Low speed automated driving systems

New standard just published.

Few minutes to read
Clare  Naden
By Clare Naden
Published on

Low-speed automated driving (LSAD) systems provide an opportunity for cities to reduce congestion and carbon emissions, thus contributing to net-zero targets and many of the United Nations Sustainable Development Goals. Designed for operation on predefined routes in low-speed environments, they are often used in commercial, business or university campuses.

Yet growth of this technology has been hampered by a lack of International Standards defining performance and safety requirements. Until now. A new standard has just been published to help accelerate its progress in a safe and sustainable way.

ISO 22737, Intelligent transport systems – Low-speed automated driving (LSAD) systems for predefined routes – Performance requirements, system requirements and performance test procedures,  provides a common language to help facilitate the development and safe deployment of this technology worldwide.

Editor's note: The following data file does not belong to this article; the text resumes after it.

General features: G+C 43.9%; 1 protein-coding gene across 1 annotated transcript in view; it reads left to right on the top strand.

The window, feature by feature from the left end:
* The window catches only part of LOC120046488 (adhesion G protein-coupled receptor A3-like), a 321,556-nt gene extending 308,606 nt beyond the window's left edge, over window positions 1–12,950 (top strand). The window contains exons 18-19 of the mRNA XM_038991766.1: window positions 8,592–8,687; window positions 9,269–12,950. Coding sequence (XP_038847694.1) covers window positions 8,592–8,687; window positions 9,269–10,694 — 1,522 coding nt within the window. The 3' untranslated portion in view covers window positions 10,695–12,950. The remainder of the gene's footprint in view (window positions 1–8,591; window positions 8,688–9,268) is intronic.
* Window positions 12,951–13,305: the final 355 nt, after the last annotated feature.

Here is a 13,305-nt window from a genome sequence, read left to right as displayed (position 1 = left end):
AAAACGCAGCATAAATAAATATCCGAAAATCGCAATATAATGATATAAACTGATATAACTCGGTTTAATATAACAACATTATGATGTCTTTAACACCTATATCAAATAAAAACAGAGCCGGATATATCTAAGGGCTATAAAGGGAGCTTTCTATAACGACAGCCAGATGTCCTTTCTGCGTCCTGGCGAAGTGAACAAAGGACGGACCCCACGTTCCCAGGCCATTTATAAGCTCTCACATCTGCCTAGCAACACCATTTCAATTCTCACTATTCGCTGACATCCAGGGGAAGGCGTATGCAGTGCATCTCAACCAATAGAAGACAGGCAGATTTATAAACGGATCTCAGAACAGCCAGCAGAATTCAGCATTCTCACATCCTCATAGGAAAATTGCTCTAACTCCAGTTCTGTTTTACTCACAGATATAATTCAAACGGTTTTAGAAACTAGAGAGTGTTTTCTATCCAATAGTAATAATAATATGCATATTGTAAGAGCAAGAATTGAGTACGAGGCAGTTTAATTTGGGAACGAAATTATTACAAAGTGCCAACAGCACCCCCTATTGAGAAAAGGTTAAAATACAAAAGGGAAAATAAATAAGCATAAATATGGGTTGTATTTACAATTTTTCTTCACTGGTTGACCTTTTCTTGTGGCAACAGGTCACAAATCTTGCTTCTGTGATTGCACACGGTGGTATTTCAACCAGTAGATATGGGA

Dr Siddartha Khastgir, Project Leader of the group of experts that developed the standard, said that an increased use in LSAD systems will lead to a shift in the way people, goods and services are transported.

“By defining minimum requirements and test procedures for LSAD systems, this new standard will enable the safe development of this environmentally friendly transport option.”

ISO 22737 was developed by ISO technical committee ISO/TC 204, Intelligent transport systems, whose secretariat is held by ANSI, ISO’s member for the USA. It can be purchased from your national ISO member or through the ISO Store.

 

 

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